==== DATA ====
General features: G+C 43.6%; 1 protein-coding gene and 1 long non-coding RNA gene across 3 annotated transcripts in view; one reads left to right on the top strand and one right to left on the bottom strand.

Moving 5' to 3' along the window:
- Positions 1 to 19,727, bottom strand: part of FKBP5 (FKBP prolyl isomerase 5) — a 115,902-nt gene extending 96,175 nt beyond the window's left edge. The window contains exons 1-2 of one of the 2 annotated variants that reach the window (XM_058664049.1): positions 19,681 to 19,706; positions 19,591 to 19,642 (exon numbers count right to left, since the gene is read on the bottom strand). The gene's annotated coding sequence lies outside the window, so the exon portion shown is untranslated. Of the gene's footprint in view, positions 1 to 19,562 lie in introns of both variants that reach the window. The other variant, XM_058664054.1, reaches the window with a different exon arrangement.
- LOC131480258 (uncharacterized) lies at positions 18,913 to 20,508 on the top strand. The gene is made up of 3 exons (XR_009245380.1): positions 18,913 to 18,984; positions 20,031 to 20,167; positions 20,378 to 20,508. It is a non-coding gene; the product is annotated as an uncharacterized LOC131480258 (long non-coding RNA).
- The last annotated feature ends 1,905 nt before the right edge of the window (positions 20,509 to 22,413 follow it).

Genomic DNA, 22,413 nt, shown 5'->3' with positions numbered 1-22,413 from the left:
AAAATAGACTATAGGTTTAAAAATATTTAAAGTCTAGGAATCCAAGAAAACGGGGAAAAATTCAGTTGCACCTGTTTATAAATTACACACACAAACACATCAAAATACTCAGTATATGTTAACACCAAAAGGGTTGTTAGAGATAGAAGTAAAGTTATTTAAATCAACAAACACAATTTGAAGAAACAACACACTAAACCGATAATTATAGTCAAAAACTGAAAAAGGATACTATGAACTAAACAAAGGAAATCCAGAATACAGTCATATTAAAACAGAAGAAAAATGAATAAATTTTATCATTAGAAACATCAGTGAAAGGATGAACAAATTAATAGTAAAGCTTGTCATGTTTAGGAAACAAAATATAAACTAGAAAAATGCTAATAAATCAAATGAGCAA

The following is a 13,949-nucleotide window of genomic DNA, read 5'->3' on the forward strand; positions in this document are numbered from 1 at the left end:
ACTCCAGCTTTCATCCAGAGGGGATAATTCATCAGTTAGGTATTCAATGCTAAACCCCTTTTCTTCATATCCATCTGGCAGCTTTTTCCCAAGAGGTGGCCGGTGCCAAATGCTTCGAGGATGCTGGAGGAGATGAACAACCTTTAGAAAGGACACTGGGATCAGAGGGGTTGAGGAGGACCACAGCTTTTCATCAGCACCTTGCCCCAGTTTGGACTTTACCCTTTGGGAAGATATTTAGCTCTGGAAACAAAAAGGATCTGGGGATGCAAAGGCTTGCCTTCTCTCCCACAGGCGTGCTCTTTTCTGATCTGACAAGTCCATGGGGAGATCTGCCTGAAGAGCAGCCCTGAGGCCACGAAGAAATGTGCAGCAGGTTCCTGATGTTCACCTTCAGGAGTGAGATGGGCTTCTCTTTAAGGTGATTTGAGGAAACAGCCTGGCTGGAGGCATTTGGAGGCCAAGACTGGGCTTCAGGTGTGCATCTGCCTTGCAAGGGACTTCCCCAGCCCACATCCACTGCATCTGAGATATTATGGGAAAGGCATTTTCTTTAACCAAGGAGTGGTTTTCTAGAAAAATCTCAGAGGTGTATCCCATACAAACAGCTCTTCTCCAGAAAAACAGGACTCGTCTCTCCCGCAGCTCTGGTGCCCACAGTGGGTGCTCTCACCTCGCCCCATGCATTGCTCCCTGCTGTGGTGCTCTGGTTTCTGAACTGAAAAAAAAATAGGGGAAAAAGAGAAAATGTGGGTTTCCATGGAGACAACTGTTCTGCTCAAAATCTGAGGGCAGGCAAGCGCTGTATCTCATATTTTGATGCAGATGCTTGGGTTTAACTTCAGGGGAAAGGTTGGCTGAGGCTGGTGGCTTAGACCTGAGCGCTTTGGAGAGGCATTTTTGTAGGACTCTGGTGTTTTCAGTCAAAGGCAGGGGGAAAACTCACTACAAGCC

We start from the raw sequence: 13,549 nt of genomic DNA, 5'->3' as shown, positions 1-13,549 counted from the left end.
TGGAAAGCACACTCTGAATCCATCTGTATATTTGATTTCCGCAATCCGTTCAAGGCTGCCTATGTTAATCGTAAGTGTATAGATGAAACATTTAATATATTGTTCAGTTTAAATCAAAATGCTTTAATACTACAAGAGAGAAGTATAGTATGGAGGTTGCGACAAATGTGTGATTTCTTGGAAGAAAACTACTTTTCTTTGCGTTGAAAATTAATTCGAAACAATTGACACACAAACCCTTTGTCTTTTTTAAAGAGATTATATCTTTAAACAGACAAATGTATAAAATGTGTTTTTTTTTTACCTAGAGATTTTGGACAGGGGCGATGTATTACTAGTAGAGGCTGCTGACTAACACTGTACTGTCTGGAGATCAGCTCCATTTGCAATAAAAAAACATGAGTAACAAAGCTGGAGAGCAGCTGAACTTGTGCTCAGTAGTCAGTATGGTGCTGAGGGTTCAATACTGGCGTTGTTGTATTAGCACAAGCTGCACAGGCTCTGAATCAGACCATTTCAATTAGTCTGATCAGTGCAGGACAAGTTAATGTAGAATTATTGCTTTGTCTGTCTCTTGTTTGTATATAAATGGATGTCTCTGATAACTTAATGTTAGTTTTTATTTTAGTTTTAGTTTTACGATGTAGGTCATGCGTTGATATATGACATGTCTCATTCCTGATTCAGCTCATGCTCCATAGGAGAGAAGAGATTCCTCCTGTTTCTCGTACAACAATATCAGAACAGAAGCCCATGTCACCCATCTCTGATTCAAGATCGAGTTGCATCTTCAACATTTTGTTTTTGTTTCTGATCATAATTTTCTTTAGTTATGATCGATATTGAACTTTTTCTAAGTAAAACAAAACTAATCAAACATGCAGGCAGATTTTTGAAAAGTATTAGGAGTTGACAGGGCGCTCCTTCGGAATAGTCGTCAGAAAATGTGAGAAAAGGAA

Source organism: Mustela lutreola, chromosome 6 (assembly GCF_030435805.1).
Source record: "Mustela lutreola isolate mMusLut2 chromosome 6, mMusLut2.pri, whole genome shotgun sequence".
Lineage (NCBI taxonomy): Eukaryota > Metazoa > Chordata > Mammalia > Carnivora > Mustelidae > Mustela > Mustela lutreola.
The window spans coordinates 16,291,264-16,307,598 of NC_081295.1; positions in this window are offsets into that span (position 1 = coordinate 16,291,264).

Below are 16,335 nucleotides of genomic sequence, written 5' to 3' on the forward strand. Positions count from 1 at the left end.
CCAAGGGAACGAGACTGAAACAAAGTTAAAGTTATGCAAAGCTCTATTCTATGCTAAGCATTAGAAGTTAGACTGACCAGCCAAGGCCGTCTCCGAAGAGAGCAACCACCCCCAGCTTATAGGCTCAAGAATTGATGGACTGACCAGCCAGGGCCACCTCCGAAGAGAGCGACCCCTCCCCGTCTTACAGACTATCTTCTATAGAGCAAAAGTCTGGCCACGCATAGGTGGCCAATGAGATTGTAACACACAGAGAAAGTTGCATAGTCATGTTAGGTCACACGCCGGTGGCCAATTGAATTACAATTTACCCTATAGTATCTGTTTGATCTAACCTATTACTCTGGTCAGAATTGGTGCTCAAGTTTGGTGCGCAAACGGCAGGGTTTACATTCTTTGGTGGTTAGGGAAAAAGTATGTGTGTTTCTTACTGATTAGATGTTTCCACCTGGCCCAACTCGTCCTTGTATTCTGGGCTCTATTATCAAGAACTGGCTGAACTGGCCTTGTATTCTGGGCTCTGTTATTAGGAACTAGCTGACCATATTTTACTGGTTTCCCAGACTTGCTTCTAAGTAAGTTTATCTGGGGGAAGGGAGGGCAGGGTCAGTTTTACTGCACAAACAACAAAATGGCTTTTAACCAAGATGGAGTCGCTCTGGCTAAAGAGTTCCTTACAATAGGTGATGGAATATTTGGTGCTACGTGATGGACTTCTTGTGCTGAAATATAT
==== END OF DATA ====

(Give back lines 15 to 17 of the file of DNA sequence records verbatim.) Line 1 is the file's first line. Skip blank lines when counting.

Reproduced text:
The window spans coordinates 16,291,264-16,307,598 of NC_081295.1; positions in this window are offsets into that span (position 1 = coordinate 16,291,264).

Below are 16,335 nucleotides of genomic sequence, written 5' to 3' on the forward strand. Positions count from 1 at the left end.
CCAAGGGAACGAGACTGAAACAAAGTTAAAGTTATGCAAAGCTCTATTCTATGCTAAGCATTAGAAGTTAGACTGACCAGCCAAGGCCGTCTCCGAAGAGAGCAACCACCCCCAGCTTATAGGCTCAAGAATTGATGGACTGACCAGCCAGGGCCACCTCCGAAGAGAGCGACCCCTCCCCGTCTTACAGACTATCTTCTATAGAGCAAAAGTCTGGCCACGCATAGGTGGCCAATGAGATTGTAACACACAGAGAAAGTTGCATAGTCATGTTAGGTCACACGCCGGTGGCCAATTGAATTACAATTTACCCTATAGTATCTGTTTGATCTAACCTATTACTCTGGTCAGAATTGGTGCTCAAGTTTGGTGCGCAAACGGCAGGGTTTACATTCTTTGGTGGTTAGGGAAAAAGTATGTGTGTTTCTTACTGATTAGATGTTTCCACCTGGCCCAACTCGTCCTTGTATTCTGGGCTCTATTATCAAGAACTGGCTGAACTGGCCTTGTATTCTGGGCTCTGTTATTAGGAACTAGCTGACCATATTTTACTGGTTTCCCAGACTTGCTTCTAAGTAAGTTTATCTGGGGGAAGGGAGGGCAGGGTCAGTTTTACTGCACAAACAACAAAATGGCTTTTAACCAAGATGGAGTCGCTCTGGCTAAAGAGTTCCTTACAATAGGTGATGGAATATTTGGTGCTACGTGATGGACTTCTTGTGCTGAAATATAT